5 Easy Steps to Rehydrate Dried Peppers (Just 20 Minutes or Less!)

Got a supply of dried chili peppers? Rehydrating (reconstituting) is a delicious way to unlock flavor — perfect for enhancing dishes like soups, sauces, and marinades.

how to rehydrate dried peppers jar

Below, you’ll discover how to rehydrate dried peppers in five simple steps. Enjoy the vibrant flavors that reconstituted chiles bring!

Common Dried Peppers

board of different dried peppers included guajillo, habanero, and cascabel
Different Dried Peppers

If you need a stash of dehydrated peppers, you can find all kinds of dried chillies on Amazon. Many varieties — such as Chile Guajillo and the Ancho pepper — are also found in international markets or the ethnic foods aisle of grocery stores.

» Related: 23 Mexican Chiles You’re Definitely Want to Eat (and Grow!)

Why Dry Roast Peppers First?

heating a cast iron pan

Dry roasting — adding your peppers to a hot pan without oil or other fats — brings out the aroma and wakes up the flavor in your chiles.

If you skip this step, you won’t get all the deliciousness from your peppers.

Reconstitute Dried Peppers Like A Pro

When rehydrating, certain things can mess with the flavor. To help you avoid that, here are my best tips before getting started.

Puya pepper pliability
Ideal Dried Pepper
  • Pick the best chilies to rehydrate: Old peppers that are brittle and faded can lose flavor and potency. Choose pods that are whole, unbroken, somewhat pliable, and have a deep color.
  • Don’t use too much water when rehydrating: Specifically, the liquid should just cover the tops of your peppers during the reconstituting process — you don’t want to dilute too much flavor accidentally.
  • Dry roast carefully: When heating your peppers in a pan, watch them closely so they don’t start to blacken. Charred peppers create a bitter flavor.

Lastly, you may want to wear gloves. If you’re like me, you’re rehydrating some hot chilies — you know what happens when you forget and touch your face!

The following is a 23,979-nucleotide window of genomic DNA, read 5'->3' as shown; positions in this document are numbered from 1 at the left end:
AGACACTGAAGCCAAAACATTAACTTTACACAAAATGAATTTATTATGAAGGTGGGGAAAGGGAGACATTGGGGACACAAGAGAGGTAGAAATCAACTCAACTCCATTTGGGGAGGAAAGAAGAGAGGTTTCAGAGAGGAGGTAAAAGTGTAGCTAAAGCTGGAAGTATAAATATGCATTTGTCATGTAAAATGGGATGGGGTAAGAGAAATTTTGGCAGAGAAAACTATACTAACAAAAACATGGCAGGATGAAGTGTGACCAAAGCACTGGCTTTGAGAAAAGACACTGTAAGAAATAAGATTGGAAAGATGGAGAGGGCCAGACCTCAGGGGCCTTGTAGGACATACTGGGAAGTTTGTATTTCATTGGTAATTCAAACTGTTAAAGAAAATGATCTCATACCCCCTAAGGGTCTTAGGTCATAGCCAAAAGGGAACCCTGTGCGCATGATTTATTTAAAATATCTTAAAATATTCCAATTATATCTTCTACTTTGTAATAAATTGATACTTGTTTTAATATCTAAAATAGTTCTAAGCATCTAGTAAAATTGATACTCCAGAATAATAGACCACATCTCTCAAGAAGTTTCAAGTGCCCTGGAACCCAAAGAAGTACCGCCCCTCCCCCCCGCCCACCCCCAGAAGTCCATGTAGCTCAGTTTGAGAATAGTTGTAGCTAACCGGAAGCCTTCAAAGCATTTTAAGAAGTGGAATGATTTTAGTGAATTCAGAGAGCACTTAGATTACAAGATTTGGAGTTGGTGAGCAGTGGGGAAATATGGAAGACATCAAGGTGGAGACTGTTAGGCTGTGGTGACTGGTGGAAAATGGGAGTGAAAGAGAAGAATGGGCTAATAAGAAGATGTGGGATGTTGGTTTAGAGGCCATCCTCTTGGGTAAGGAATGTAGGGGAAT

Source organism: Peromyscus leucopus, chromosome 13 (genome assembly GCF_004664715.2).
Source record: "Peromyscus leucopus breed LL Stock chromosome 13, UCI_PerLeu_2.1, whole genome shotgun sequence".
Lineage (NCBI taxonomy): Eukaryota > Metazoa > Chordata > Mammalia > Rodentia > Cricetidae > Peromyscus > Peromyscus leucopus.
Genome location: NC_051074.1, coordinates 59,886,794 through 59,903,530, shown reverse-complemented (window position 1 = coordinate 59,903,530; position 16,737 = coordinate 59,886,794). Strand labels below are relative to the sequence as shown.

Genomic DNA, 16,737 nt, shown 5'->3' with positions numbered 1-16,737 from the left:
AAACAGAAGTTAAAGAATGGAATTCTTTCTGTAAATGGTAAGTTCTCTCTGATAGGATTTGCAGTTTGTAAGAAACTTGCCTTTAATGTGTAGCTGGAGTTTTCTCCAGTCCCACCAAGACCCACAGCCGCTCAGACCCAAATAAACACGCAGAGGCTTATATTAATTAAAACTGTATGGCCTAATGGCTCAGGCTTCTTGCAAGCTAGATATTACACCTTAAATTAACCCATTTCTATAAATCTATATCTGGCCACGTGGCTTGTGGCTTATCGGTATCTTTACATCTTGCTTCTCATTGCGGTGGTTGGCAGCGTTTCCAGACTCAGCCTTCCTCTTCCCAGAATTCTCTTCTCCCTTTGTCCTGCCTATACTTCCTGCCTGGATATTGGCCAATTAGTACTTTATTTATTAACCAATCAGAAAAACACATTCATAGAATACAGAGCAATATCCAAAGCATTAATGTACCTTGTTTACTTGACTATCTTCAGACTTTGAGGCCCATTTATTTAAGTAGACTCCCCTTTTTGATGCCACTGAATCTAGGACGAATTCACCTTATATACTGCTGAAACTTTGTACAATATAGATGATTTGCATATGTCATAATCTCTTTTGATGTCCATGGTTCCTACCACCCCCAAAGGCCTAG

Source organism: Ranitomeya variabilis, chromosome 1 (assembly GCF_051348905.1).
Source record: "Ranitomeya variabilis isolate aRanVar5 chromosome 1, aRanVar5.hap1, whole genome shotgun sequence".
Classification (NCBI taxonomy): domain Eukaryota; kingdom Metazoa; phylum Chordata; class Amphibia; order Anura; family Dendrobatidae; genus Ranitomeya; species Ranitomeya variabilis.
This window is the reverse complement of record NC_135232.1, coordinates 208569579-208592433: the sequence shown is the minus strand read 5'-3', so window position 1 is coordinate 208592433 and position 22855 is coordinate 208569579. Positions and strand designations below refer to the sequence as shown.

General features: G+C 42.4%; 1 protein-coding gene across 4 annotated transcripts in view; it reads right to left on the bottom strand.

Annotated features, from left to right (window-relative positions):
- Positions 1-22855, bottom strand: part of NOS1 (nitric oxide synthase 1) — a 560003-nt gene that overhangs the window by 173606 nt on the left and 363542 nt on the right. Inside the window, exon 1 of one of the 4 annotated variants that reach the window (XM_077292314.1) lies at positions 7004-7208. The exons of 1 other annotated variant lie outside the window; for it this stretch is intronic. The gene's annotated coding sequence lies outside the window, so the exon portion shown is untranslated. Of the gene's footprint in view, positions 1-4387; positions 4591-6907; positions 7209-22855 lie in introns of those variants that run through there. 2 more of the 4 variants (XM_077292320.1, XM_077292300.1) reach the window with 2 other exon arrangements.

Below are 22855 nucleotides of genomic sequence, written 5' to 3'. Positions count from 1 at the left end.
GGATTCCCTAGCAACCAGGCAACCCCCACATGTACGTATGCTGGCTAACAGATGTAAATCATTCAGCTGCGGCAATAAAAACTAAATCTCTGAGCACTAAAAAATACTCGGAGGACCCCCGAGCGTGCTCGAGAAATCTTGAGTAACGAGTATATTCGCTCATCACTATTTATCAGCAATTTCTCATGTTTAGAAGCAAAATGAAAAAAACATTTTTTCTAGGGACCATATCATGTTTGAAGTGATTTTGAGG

How to Rehydrate Dried Peppers Step-By-Step

Rehydrating dried chiles usually takes about 20 minutes.

Shortcut: If you’re planning to use your rehydrated peppers in a heated pot of liquid — think simmering or braising — simply de-stem, de-seed (if desired), and toss them right in! This way, you can skip the reconstitution steps and you’re done in less than 20 minutes! 😀

1. Prepare Your Chilies

removing Pasilla pepper seeds and stems
Removing Pepper Seeds

Wipe down your dried peppers to remove any dust.

Next, remove the stems, cut open the peppers, and scrape out the seeds. Done!

de-seeding dried Peppers (or not)

You don’t need to remove every seed inside the chile pods. Some people choose to leave them in because of the potential for more flavor — it’s up to you!

2. Dry Roast Peppers

dry roasting ancho peppers in a cast iron pan
Dry Roasting Anchos

So, how do you get the flavor out of dried peppers? Dry roasting is the step that sets it off because it helps bring out the oil in your chilies.

First, heat a cast iron pan or heavy skillet on medium heat. Then, add your dried peppers to the pan.

Next — this is important — turn your peppers every 15 to 30 seconds so they don’t burn and end up with charred skins that taste bitter. You should be able to smell the aroma of the chilies and see them getting slightly puffy to let you know they are ready for the next step.

alternative roasting method